Alimentation Couche-Tard to test European private label coffee program in Canada

MONTREAL – Alimentation Couche-Tard, touting the successful rollout of its Simply Great Coffee program in Europe, says it has begun to test marketing the concept in Canada as the convenience store chain seeks to expand sales of high-margin fresh food.

Quebec-based Couche-Tard said Tuesday that it began to sell its own private brand of coffee this summer in Sherbrooke, Que., and will add some 20 locations in two different Canadian test markets in the coming months.

Details of the Canadian coffee program, including its name and the location of the test market sites in Quebec and elsewhere, were not disclosed.

The rollout of the Simply Great Coffee program at 20 per cent of its locations in Europe boosted coffee sales in those stores by more than 10 per cent, new CEO Brian Hannasch said Wednesday during a conference call to discuss the company’s fiscal second-quarter results.

“It’s one of the highest margins we have in our stores…It’s a great routine driver of customers to our stores,” Hannasch said.

Couche-Tard (TSX:ATD.B) has been trying to expand its fresh food offering across North America after examining the success of such offerings at the Statoil Fuel & Retail locations it acquired in Europe.

The company delivers bakery products and sandwiches to about 400 stores in five pilot markets in Canada and the United States. The retailer also prepares food such as chicken, pizza and hamburgers at some 200 locations.

Hannash said he’s pleased with the results, particularly in the U.S., but is working to better manage spoilage and reduce logistics costs.

“Canada is still in more pilot mode. We don’t think we’ve got the right recipe yet here in Canada but there’s a lot of work being done to make that happen,” he told analysts.

Meanwhile, Couche-Tard said it has launched a program in Europe, Statoil Extra, in which customers who sign up receive notifications on their cellphones of discounts on things like coffee, car washes and the like.

The program, developed in collaboration with Montreal IT company CGI Group (TSX:GIB.A) has helped to drive repeat traffic and the company said it may be expanded to North America.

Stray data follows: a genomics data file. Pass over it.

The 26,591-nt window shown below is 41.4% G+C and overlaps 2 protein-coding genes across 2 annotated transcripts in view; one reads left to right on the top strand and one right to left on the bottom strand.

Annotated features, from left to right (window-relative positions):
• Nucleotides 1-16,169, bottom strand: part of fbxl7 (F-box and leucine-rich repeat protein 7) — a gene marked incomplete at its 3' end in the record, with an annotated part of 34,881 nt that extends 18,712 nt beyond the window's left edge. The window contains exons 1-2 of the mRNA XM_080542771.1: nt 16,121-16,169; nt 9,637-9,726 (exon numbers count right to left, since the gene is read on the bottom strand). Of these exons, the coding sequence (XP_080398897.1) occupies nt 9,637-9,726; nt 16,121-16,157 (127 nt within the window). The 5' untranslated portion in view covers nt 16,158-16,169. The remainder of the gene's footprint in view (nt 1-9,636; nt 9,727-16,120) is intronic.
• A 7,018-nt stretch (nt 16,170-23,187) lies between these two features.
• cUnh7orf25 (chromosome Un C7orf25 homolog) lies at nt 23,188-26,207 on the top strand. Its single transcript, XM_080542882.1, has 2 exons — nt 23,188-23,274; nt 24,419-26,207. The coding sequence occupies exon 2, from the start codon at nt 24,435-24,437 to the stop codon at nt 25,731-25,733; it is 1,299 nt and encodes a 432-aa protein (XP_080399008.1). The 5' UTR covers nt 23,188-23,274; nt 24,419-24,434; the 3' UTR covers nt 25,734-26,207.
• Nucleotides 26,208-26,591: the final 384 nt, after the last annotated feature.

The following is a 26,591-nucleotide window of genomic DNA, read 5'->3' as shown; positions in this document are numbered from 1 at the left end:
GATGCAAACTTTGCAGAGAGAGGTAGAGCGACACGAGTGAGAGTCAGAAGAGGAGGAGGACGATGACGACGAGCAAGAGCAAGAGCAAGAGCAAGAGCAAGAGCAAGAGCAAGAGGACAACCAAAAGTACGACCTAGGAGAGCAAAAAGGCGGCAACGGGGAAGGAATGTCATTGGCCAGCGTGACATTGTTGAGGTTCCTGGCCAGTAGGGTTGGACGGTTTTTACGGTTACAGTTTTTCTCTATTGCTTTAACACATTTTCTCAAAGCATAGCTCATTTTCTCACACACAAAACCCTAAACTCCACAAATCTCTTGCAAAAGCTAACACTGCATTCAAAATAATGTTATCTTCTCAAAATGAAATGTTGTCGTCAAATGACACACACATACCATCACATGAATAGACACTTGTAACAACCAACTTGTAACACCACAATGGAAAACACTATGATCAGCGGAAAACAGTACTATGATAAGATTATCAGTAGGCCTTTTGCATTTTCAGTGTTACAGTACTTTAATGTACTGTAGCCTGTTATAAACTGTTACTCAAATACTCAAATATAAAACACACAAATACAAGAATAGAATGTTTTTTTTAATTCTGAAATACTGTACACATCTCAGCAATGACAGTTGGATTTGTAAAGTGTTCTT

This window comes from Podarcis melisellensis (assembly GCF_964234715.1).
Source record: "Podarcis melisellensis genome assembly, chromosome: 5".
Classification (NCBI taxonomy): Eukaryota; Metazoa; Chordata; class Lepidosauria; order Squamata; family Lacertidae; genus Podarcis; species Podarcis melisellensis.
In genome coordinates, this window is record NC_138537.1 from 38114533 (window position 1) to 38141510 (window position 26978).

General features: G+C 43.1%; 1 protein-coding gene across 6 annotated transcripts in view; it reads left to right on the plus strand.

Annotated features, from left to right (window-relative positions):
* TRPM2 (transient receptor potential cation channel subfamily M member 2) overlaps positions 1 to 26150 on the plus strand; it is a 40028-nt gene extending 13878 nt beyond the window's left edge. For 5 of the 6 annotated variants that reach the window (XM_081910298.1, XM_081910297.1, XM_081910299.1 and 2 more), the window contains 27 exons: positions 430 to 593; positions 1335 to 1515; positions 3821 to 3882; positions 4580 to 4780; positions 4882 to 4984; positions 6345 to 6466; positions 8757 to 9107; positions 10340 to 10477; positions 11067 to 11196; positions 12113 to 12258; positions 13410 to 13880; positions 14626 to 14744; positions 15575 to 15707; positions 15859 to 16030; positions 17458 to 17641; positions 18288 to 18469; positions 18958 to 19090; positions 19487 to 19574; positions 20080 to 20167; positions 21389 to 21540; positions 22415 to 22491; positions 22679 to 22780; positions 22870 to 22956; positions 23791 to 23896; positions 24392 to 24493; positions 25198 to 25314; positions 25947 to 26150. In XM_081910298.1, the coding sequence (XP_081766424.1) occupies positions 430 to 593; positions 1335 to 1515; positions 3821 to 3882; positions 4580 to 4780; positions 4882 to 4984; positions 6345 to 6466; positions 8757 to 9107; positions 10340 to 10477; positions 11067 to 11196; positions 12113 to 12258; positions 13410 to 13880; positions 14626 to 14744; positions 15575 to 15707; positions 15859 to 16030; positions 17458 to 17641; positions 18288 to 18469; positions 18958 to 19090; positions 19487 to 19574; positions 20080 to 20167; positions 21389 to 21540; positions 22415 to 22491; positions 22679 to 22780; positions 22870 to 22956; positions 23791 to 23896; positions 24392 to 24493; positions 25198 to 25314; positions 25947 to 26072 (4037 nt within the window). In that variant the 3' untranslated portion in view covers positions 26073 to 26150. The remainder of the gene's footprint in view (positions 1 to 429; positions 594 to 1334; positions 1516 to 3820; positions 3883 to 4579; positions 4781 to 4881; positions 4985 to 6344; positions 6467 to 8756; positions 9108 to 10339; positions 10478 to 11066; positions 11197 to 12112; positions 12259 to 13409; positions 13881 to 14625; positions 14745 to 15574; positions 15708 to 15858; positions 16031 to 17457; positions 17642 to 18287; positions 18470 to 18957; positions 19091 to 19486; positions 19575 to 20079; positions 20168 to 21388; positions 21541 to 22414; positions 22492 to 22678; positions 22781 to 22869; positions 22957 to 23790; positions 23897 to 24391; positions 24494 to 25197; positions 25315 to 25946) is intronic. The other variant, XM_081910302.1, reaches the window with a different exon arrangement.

Chief financial officer Raymond Pare said the company already offers loyalty programs in North America with grocery and other partners, but using its own mobile system is very powerful and easier to adapt various offers.

“We’re at the stage where we did roll out this tool in Europe and we will evaluate the performance but we always had in mind loyalty wherever we are,” he said in an interview.

Couche-Tard said its net income surged 25 per cent to US$286.4 million in the second quarter of its fiscal year despite a dip in revenues blamed largely on a higher U.S. dollar.

The company, which reports in U.S. currency, says profits excluding one-time charges were $313 million or 55 cents per diluted share, a penny below analyst expectations. The adjusted profits were up from $249 million or 44 cents per share a year earlier.

Revenues for the period ended Oct. 12 were $8.94 billion, down from more than $9 billion last year. The decrease was the largely the result of currency fluctuations and lower average fuel prices.

Couche-Tard also attributed the stronger results to acquisitions as well a $457-million decrease in long-term debt to $2.15 billion.

Hannasch said various efforts, including the coffee program in Europe, have helped improve the company’s organic sales growth, while strong fuel margins and debt reduction were improving the bottom line.

Meanwhile, the CEO said a decision by U.S. pharmacy retailer CVS to stop selling cigarettes has started to help sales at nearby Circle K stores. And he expects falling oil prices will help to stimulate sales and traffic to its stores.

Derek Dley of Canaccord Genuity said the lower net debt to earnings ratios and about $1.2 billion in available liquidity leaves Couche-Tard “very well-positioned to pursue accretive acquisitions.”

“Ownership of Couche-Tard shares offer investors an attractive hedge within a declining oil price environment,” he wrote in a report.

Same-store merchandise revenue increases slowed in the U.S. and Canada from the prior year, but were still up 2.8 and three per cent respectively in the quarter, while in Europe same-store revenue was up 2.1 per cent.

Fuel volume sales for stores open at least a year decreased 1.1 per cent in Canada, but were up 2.1 per cent in the U.S. and 2.2 per cent in Europe, while gasoline margins in the United States increased 12 per cent and were up slightly in Europe and Canada.

Fuel profits increased 8.8 per cent to $538 million even though revenues decreased 1.4 per cent to $6.36 billion. Merchandise profits were up 1.8 per cent to $659.1 million on $1.94 billion of revenues.

The company said it realized about $22 million in pre-tax cost savings in the quarter at its European Statoil Fuel & Retail operations, an acceleration from $12 million in the first quarter. Total annual savings are about $119 million. Couche-Tard expects to end up with $150 million to $200 million of annualized savings before the end of December 2015.

Couche-Tard has more than 8,500 stores, including nearly 6,300 company-operated locations and 1,100 franchised outlets.

On the Toronto Stock Exchange, its shares closed up nearly four per cent, gaining $1.52 to $39.70 on Tuesday.

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